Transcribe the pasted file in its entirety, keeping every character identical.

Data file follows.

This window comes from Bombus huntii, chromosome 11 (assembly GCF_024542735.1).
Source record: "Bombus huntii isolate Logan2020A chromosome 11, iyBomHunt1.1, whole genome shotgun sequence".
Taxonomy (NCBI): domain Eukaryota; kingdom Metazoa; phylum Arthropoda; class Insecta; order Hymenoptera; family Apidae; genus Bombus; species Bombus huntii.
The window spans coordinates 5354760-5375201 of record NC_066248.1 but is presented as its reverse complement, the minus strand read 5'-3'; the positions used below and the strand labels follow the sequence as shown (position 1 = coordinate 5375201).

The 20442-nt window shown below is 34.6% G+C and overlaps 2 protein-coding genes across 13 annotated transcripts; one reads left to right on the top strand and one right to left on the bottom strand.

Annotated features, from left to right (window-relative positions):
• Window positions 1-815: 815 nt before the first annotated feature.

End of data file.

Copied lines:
This window comes from Bombus huntii, chromosome 11 (assembly GCF_024542735.1).
Source record: "Bombus huntii isolate Logan2020A chromosome 11, iyBomHunt1.1, whole genome shotgun sequence".
Taxonomy (NCBI): domain Eukaryota; kingdom Metazoa; phylum Arthropoda; class Insecta; order Hymenoptera; family Apidae; genus Bombus; species Bombus huntii.
The window spans coordinates 5354760-5375201 of record NC_066248.1 but is presented as its reverse complement, the minus strand read 5'-3'; the positions used below and the strand labels follow the sequence as shown (position 1 = coordinate 5375201).

The 20442-nt window shown below is 34.6% G+C and overlaps 2 protein-coding genes across 13 annotated transcripts; one reads left to right on the top strand and one right to left on the bottom strand.

Annotated features, from left to right (window-relative positions):
• Window positions 1-815: 815 nt before the first annotated feature.